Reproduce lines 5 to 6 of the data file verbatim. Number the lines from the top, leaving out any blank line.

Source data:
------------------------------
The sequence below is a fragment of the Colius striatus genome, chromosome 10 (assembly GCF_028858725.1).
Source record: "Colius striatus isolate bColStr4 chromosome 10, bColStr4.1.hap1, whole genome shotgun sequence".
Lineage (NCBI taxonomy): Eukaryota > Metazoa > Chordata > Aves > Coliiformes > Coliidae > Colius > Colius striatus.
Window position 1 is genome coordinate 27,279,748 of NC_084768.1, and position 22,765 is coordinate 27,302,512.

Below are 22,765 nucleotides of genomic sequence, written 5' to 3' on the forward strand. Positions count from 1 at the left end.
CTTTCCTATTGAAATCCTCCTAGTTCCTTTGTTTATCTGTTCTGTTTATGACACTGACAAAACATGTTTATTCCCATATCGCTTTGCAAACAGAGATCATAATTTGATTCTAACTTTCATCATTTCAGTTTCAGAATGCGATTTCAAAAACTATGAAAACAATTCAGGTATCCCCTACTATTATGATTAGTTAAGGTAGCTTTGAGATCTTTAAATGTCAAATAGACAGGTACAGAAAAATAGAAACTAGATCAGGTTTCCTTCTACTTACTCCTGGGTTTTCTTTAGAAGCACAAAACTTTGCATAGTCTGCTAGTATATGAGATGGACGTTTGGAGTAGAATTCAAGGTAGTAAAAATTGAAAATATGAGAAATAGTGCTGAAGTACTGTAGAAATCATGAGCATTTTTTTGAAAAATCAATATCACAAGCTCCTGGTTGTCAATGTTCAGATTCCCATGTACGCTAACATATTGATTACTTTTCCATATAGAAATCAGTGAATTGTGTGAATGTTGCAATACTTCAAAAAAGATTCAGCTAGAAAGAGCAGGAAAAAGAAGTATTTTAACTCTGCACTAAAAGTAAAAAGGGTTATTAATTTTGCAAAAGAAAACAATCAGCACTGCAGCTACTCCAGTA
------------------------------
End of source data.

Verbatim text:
Below are 22,765 nucleotides of genomic sequence, written 5' to 3' on the forward strand. Positions count from 1 at the left end.
CTTTCCTATTGAAATCCTCCTAGTTCCTTTGTTTATCTGTTCTGTTTATGACACTGACAAAACATGTTTATTCCCATATCGCTTTGCAAACAGAGATCATAATTTGATTCTAACTTTCATCATTTCAGTTTCAGAATGCGATTTCAAAAACTATGAAAACAATTCAGGTATCCCCTACTATTATGATTAGTTAAGGTAGCTTTGAGATCTTTAAATGTCAAATAGACAGGTACAGAAAAATAGAAACTAGATCAGGTTTCCTTCTACTTACTCCTGGGTTTTCTTTAGAAGCACAAAACTTTGCATAGTCTGCTAGTATATGAGATGGACGTTTGGAGTAGAATTCAAGGTAGTAAAAATTGAAAATATGAGAAATAGTGCTGAAGTACTGTAGAAATCATGAGCATTTTTTTGAAAAATCAATATCACAAGCTCCTGGTTGTCAATGTTCAGATTCCCATGTACGCTAACATATTGATTACTTTTCCATATAGAAATCAGTGAATTGTGTGAATGTTGCAATACTTCAAAAAAGATTCAGCTAGAAAGAGCAGGAAAAAGAAGTATTTTAACTCTGCACTAAAAGTAAAAAGGGTTATTAATTTTGCAAAAGAAAACAATCAGCACTGCAGCTACTCCAGTA